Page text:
“It’s a wonderful privileged life, you know, being a book writer.” David Halberstam said that to Brian Lamb of C-SPAN in 1993. Halberstam was a reporter and author of incredible ability and considerable insight. Even when I disagreed with his assessments, I loved his style and insight.
David Halberstam died Monday in an automobile accident near San Francisco, California. He was 73. According to press reports, he was on his way to interview Y. A. Tittle, former quarterback for the New York Giants, for a book about the 1958 championship game between the Giants and the Baltimore Colts. As expected, Halberstam was working on a book on what some consider to be professional football’s greatest game.
Halberstam’s best books, based in his skill as a Pulitzer Prize-winning reporter and his style as a writer, had to do with America as a nation and its leaders as a reflection of the times.
His most famous book, The Best and the Brightest (1972), dealt with the Kennedy and Johnson administrations and the American belief that everything — the crisis in Vietnam included — could be solved with American know-how matched to superior intellect. In particular, John F. Kennedy had sought to build his administration on the intellect of his post-war generation, thus “the best and the brightest” of the nation.
This passage reveals the power of Halberstam’s writing. He deals with the aftermath of Lyndon Johnson’s attempt to work with “the Kennedy men” after President Kennedy’s assassination. At this point in the narrative, Vietnam is going badly –even as President Johnson’s advisors had promised him otherwise:
Johnson did not need other people’s problems and their murky forecasts, he had enough of those himself. What he needed was their support and their loyalty. He was, sadly, open-minded when things went well, and increasingly closed-minded when things went poorly, as they now were about to do. In the past, during all those long agonizing hours in 1964 and 1965 when they discussed the problems of Vietnam, they had all been reasonable men discussing reasonable solutions, and in their assumptions was the idea that Ho Chi Minh was reasonable too. But now it would turn out that Ho was not reasonable, not by American terms, anyway, and the war was not reasonable, and suddenly Lyndon Johnson was not very reasonable either.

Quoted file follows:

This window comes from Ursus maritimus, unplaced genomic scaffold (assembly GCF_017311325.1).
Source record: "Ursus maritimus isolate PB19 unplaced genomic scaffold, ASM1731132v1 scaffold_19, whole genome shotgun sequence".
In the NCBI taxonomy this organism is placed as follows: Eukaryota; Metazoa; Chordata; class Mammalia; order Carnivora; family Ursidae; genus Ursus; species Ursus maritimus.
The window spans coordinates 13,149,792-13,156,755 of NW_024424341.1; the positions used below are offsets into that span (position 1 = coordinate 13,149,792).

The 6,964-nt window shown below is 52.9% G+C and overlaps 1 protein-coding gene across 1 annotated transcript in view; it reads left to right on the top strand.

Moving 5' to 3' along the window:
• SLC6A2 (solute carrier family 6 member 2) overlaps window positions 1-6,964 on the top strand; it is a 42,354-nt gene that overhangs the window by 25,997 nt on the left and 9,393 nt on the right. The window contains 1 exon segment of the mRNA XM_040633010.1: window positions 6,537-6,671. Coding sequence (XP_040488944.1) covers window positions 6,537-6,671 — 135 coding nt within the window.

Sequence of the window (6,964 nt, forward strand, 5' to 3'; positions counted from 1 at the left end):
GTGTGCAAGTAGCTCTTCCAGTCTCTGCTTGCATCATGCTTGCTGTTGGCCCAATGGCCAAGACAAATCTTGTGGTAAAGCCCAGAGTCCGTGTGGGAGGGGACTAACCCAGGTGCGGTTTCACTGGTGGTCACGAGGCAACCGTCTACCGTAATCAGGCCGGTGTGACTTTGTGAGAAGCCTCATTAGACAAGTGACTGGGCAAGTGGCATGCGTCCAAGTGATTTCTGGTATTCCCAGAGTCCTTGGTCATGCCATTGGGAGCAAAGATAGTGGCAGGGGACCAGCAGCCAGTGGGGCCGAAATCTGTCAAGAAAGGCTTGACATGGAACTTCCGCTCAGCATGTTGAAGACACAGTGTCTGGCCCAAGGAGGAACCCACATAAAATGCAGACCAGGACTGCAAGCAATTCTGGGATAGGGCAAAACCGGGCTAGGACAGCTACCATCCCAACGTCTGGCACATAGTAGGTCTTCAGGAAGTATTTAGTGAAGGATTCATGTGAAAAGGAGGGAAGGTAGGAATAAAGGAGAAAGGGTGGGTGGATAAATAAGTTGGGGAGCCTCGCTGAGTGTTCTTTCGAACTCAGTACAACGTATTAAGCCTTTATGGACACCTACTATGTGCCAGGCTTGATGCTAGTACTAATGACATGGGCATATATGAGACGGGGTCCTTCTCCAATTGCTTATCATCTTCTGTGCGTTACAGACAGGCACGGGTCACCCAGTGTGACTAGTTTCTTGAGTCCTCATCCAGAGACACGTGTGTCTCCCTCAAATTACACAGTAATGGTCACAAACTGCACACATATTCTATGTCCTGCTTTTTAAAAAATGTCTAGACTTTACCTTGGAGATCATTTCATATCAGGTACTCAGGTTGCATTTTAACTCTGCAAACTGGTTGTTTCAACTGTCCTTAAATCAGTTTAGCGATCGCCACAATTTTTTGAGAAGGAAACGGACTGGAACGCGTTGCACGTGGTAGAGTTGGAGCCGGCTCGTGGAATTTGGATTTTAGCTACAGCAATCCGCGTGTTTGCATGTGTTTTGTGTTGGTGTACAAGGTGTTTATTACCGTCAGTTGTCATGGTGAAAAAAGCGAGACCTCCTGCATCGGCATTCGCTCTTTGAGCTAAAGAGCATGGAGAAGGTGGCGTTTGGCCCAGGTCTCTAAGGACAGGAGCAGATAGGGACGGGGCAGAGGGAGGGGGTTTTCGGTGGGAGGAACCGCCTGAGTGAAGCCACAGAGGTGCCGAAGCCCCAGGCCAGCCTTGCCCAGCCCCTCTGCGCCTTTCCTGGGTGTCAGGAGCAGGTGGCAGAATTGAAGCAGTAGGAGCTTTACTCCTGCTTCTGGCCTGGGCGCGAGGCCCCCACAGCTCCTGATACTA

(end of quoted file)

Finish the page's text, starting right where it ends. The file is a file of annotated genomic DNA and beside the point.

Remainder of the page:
That is a great paragraph. Halberstam distilled the historical moment and presented it to readers so that they could almost see and feel the agony of a distressed president. He seemed to capture the character of the leaders whose actions so shaped our times.
Later, Halberstam would write War in a Time of Peace, in which he would interpret the 1990s through the lenses of Presidents George H. W. Bush and William Jefferson Clinton. In this fascinating section of the book, Halberstam offers keen observations concerning President Clinton:
Some more traditional political analysts had begun to study Clinton’s moves and failings not in ideological terms as to whether he was of the left or the right of center, but in generational terms. As the first baby boomer president, he was bright and talented but, they believed, spoiled. Like many boomers his expectations outweighed his sense of obligation. His talents — and his charm — were so considerable that they outweighed his faults. When he disappointed people, they always forgave him, and in time he came to expect their forgiveness. When things went wrong, he was unusually slow, even in private, to accept responsibility himself. The belief that what he represented generationally was critical to his political behavior was shared by some people who worked with him daily. Tony Lake and George Stephanopoulos would often talk about the difficulty they had in dealing with the president, deciding they bookended the boomer generation. Lake just a bit too old and Stephanopoulos a bit too young.
Once again, Halberstam delivers with brilliant prose. It is as if he had taken his readers into the Clinton White House — even into the minds of President Clinton and his senior staff. His insights into Clinton’s personality and character come alive. This is a rare gift.
Halberstam’s voice and pen will be missed. Nevertheless, he left one major new book yet to be released. His just-completed work on the Korean War, The Coldest Winter, is to be released in the fall. It is on my reading list for that season, but now with a new tinge of sadness.
R. Albert Mohler Jr.
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